Archive for the ‘Coding Standards’ Category

  • Golden rules of AST checker development

    on Jan 24, 12 • by Patti Murphy • with No Comments

    GoldenRules_Studio

    In my previous post, It’s time to create a custom checker…, we looked at the considerations involved in deciding which checker to create–AST or path? In this post, we’re going to use a custom checker to enforce an internal coding standard that extends the default set of checkers in our source code analysis tool. To do this, I’ve called upon Steve Howard, our head of Partner Support in Europe, to get us started with an AST checker to accomplish our goal. Steve has coached many customers through the checker creation process. In his experience, the

    Read More »
  • Importance of MISRA

    on Jul 26, 11 • by Alen Zukich • with No Comments

    misralogo

    Recently I was at our European partner advisory board.  This is a session where we all get together and talk about the current market, the upcoming release and anything else to help our partners be more successful.  The most valuable sessions for myself is hearing from the partners on what works and what doesn’t.  This ranges from commercial issues to technical issues with the product. One very clear message from all the partners was that our MISRA support was a huge plus.  Here in North America we have seen small pockets of adoption, but in

    Read More »
  • ESC SJ 2010 – Optimism, Tools for small codebases and MISRA

    on May 5, 10 • by Eric Hollebone • with No Comments

    golden-gate-bridge-9

    I just got back from a visit to the Valley and had an awesome week in San Jose/San Fran.  I even had time to play a bit of the tourist this time (I ran the Golden Gate bridge/Presidio).  All that was fun, but what I always enjoy is the conversations we had with customers and prospects at this year’s ESC SJ 2010 conference. It is always interesting listening to their successes and teasing out the trending topics and new issues that matter to development teams.  Here are the top three themes that caught my ear this year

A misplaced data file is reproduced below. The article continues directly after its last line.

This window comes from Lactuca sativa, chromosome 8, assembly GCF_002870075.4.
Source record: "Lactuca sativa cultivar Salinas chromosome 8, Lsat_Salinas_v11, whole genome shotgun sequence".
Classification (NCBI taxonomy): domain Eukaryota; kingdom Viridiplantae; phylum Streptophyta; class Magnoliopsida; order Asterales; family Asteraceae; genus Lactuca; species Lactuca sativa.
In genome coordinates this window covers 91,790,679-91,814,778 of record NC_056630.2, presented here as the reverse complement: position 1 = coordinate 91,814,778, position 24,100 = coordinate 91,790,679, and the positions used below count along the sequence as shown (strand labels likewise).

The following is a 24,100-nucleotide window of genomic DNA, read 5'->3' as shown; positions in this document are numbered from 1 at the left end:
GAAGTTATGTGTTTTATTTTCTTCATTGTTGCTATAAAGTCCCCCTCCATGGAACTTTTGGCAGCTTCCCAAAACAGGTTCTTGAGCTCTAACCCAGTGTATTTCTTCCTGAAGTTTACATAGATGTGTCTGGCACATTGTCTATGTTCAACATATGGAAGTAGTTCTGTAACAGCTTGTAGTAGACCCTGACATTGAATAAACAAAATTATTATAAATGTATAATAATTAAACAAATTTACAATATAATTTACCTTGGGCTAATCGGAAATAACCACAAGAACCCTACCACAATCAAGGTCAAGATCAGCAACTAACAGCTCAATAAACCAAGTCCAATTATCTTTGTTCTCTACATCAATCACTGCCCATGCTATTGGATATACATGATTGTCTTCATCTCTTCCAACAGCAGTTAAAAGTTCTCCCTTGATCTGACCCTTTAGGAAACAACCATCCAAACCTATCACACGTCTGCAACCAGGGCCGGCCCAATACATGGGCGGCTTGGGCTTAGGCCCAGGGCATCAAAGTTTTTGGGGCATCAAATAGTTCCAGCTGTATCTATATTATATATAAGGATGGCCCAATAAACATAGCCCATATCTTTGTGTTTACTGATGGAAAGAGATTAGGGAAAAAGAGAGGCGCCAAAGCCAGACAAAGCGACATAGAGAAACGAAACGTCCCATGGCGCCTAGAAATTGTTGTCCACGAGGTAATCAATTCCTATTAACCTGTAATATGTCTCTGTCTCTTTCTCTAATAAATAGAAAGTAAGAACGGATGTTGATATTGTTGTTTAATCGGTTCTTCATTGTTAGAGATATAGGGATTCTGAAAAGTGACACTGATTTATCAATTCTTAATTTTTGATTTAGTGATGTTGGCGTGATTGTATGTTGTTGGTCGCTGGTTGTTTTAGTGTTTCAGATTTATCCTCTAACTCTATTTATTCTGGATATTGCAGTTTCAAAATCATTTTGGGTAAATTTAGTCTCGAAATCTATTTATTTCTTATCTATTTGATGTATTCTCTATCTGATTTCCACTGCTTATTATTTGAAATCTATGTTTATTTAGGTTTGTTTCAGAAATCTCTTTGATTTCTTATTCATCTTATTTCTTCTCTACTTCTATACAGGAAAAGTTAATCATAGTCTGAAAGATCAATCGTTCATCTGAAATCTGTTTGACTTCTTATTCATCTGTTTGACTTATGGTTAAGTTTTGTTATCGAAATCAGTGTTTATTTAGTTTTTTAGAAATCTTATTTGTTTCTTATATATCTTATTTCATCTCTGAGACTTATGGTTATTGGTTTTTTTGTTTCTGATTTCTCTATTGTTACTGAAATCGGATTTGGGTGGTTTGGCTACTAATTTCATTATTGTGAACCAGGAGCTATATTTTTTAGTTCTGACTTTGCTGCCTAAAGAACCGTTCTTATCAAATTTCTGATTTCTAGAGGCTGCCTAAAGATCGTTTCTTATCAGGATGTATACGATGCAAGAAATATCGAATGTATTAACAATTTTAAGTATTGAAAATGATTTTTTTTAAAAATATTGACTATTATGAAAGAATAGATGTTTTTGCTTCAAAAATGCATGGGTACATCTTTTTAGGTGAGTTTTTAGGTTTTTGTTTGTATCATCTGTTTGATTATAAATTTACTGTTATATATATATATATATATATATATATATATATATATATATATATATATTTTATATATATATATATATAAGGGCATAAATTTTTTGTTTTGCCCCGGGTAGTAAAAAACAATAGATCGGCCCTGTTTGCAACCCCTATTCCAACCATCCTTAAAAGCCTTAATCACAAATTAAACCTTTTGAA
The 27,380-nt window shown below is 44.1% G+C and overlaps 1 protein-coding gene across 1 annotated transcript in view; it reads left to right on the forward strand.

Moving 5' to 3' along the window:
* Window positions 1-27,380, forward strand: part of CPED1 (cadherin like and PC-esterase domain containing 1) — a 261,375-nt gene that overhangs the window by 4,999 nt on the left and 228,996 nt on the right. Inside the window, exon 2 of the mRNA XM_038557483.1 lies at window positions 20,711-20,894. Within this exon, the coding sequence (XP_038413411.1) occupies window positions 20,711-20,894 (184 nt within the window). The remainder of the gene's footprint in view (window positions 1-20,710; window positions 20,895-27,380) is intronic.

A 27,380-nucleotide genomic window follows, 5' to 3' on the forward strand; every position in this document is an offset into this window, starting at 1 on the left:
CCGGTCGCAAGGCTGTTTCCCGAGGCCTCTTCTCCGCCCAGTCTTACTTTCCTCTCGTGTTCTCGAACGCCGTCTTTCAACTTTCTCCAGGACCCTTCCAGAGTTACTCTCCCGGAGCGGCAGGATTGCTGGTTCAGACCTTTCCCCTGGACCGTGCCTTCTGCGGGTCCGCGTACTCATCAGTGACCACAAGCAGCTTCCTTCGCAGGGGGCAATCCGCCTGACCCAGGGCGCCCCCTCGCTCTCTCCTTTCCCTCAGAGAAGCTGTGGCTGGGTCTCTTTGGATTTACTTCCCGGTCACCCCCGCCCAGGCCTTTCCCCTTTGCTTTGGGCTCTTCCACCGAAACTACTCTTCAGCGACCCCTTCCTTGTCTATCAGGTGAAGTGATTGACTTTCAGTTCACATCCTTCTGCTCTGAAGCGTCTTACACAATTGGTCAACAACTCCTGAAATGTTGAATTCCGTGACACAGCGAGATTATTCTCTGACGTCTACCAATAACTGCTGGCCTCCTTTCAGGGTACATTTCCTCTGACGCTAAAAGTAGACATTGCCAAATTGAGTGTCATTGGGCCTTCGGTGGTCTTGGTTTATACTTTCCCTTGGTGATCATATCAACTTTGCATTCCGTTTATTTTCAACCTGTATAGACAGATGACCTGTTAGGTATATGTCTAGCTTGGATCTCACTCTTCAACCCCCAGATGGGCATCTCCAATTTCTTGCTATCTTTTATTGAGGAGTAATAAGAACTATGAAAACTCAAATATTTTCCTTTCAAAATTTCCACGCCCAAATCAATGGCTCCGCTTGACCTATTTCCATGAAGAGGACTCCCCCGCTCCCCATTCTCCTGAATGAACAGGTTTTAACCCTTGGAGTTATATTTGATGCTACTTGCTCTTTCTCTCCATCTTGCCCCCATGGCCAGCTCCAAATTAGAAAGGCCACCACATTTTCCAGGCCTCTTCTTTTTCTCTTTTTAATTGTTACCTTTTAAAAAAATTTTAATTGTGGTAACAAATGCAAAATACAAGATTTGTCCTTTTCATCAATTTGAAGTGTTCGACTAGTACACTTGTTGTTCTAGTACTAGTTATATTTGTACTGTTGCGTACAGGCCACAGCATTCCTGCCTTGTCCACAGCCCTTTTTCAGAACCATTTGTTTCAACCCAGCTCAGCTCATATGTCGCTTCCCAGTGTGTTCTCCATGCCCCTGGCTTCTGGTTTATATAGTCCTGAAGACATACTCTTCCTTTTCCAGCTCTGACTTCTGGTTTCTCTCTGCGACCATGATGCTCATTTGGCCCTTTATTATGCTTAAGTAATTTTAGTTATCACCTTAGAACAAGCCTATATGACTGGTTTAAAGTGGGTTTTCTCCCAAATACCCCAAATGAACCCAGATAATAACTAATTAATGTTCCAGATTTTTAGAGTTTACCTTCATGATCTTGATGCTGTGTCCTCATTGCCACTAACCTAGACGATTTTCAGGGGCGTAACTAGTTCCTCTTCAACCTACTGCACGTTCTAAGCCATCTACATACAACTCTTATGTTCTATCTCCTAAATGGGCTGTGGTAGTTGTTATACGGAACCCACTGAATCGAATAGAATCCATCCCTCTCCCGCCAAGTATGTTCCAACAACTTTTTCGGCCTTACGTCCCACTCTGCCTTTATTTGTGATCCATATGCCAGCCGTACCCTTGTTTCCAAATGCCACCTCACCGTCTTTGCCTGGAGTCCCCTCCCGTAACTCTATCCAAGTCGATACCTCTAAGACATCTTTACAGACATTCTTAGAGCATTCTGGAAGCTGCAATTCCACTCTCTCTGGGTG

Read More »
  • Compiler warnings, Coding standards, Code quality…oh my! (Part 3)

    on Jan 12, 10 • by Alen Zukich • with No Comments

    In my previous blog post, we talked about the value of compiler warnings and reasons to have source code analysis. Now, I’d like to get into the value of coding standards and touch on how you can fit this altogether. Coding standards are a set of rules or guidelines usually created as part of an industry. The goal is simple, provide guidelines, so you can create better code and increase your code quality. Probably the most common coding standard I run into is called MISRA C. This is a standard created for C code in

    Read More »
  • Compiler warnings, Coding standards, Code quality…oh my! (Part 2)

    on Nov 3, 09 • by Alen Zukich • with No Comments

    In the first blog series, we discussed the value of compiler warnings and wondered why a static analysis tool would have similar error checking features. In this installment, we want to dive deeper into this question by reviewing errors that can be found by compilers, why they matter, and what limitations compilers have in this area. Let’s take an example of the “implicit int” rule: int foo() { const x = 0; return x; } This is a situation where failure to specify a type results in this compiler warning from (gcc v.3.4.4) or Microsoft

    Read More »
  • Compiler warnings, Coding standards, Code quality…oh my! (Part 1)

    on Oct 7, 09 • by Alen Zukich • with No Comments

    In this 3 part blog series I want to cover general misconceptions with static analysis coverage.  This will include a discussion about: compiler warnings available, different types of style issues including coding standards, and your available options to fit them into your formal process. Very often customers ask why we don’t cover specific checkers.  We always get great feedback on high value checkers that they would like to see.  But occasionally we get the request to find simple compiler warnings or code style issues. For the first part of this series I want to focus

    Read More »
Scroll to top